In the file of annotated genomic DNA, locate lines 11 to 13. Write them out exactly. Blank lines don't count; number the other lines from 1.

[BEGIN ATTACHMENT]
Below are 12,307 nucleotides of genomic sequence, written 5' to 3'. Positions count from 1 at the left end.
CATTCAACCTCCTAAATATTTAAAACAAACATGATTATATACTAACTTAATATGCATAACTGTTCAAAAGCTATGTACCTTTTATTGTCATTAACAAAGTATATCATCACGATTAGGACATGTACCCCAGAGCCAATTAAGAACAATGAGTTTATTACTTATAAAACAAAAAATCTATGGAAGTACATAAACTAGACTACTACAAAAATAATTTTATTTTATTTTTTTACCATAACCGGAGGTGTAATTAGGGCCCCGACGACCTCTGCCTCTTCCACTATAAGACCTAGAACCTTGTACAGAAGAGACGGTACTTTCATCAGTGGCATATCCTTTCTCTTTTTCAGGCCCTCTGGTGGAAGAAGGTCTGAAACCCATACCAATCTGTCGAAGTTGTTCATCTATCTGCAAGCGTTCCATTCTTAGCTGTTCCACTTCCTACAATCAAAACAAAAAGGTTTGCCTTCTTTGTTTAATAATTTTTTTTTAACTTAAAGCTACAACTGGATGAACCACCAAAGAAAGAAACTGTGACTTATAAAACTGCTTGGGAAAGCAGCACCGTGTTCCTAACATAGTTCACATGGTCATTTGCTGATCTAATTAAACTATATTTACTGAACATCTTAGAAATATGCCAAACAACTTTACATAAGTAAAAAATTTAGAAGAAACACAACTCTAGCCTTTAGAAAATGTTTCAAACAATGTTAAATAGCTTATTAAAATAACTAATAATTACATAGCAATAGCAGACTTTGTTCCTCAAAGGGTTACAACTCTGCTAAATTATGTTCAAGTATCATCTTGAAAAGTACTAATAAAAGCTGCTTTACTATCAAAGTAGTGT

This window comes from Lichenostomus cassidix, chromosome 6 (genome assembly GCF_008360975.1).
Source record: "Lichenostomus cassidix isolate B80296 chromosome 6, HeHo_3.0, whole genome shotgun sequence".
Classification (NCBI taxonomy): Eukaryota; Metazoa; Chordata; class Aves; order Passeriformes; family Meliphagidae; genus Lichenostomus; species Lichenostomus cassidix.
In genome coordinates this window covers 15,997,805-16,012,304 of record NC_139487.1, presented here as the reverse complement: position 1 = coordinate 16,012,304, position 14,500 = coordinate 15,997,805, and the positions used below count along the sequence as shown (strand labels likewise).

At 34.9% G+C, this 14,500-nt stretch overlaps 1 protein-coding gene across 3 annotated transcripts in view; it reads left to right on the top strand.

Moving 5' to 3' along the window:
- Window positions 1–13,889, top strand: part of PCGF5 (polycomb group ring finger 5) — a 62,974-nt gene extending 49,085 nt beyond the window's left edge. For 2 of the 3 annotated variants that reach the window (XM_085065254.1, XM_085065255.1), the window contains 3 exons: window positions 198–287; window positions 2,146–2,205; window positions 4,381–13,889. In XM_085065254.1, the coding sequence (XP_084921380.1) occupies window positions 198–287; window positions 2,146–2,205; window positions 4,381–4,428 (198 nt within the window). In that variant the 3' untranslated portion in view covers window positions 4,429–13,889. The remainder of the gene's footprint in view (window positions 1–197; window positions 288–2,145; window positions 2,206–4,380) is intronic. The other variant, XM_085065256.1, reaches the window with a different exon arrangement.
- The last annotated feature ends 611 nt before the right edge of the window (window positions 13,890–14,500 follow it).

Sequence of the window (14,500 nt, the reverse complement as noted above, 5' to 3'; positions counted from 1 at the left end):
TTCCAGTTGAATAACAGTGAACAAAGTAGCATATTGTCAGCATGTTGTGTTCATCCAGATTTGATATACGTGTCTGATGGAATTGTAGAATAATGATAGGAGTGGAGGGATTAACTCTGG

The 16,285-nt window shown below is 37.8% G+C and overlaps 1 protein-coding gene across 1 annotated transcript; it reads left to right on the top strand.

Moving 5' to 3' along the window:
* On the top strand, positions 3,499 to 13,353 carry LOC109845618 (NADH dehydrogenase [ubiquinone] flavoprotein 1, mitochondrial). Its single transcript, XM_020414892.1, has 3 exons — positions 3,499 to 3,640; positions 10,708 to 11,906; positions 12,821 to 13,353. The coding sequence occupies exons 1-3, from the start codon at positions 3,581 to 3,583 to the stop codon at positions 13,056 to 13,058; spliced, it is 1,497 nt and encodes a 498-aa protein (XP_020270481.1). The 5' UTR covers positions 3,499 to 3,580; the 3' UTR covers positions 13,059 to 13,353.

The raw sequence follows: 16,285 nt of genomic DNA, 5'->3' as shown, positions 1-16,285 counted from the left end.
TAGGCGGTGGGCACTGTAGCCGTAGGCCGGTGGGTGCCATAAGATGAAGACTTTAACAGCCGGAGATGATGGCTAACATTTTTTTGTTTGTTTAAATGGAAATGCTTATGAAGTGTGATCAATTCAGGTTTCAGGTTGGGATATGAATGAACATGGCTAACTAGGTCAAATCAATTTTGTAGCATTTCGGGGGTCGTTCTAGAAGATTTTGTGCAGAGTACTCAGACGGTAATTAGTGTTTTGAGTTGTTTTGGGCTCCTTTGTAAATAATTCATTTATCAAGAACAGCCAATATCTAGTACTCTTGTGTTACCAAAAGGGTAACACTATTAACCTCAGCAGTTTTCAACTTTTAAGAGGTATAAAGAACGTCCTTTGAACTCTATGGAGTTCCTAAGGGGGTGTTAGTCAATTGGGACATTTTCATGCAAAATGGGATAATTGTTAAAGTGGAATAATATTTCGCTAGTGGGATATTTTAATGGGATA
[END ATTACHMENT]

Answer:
Sequence of the window (14,500 nt, the reverse complement as noted above, 5' to 3'; positions counted from 1 at the left end):
TTCCAGTTGAATAACAGTGAACAAAGTAGCATATTGTCAGCATGTTGTGTTCATCCAGATTTGATATACGTGTCTGATGGAATTGTAGAATAATGATAGGAGTGGAGGGATTAACTCTGG

The 16,285-nt window shown below is 37.8% G+C and overlaps 1 protein-coding gene across 1 annotated transcript; it reads left to right on the top strand.